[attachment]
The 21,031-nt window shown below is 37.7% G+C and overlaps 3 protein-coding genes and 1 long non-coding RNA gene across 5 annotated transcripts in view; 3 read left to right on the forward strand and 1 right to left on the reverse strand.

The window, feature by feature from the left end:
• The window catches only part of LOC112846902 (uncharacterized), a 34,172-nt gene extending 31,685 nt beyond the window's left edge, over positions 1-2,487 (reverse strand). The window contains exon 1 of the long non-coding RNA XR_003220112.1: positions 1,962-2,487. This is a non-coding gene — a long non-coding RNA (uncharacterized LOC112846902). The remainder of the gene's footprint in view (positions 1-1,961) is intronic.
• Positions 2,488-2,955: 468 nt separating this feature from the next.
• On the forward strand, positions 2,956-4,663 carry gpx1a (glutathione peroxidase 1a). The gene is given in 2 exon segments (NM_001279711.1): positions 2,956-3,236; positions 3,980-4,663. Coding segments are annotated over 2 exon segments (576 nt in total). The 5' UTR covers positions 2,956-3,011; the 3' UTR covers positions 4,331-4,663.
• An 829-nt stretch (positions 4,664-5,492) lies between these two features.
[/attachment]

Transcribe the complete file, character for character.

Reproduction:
The 21,031-nt window shown below is 37.7% G+C and overlaps 3 protein-coding genes and 1 long non-coding RNA gene across 5 annotated transcripts in view; 3 read left to right on the forward strand and 1 right to left on the reverse strand.

The window, feature by feature from the left end:
• The window catches only part of LOC112846902 (uncharacterized), a 34,172-nt gene extending 31,685 nt beyond the window's left edge, over positions 1-2,487 (reverse strand). The window contains exon 1 of the long non-coding RNA XR_003220112.1: positions 1,962-2,487. This is a non-coding gene — a long non-coding RNA (uncharacterized LOC112846902). The remainder of the gene's footprint in view (positions 1-1,961) is intronic.
• Positions 2,488-2,955: 468 nt separating this feature from the next.
• On the forward strand, positions 2,956-4,663 carry gpx1a (glutathione peroxidase 1a). The gene is given in 2 exon segments (NM_001279711.1): positions 2,956-3,236; positions 3,980-4,663. Coding segments are annotated over 2 exon segments (576 nt in total). The 5' UTR covers positions 2,956-3,011; the 3' UTR covers positions 4,331-4,663.
• An 829-nt stretch (positions 4,664-5,492) lies between these two features.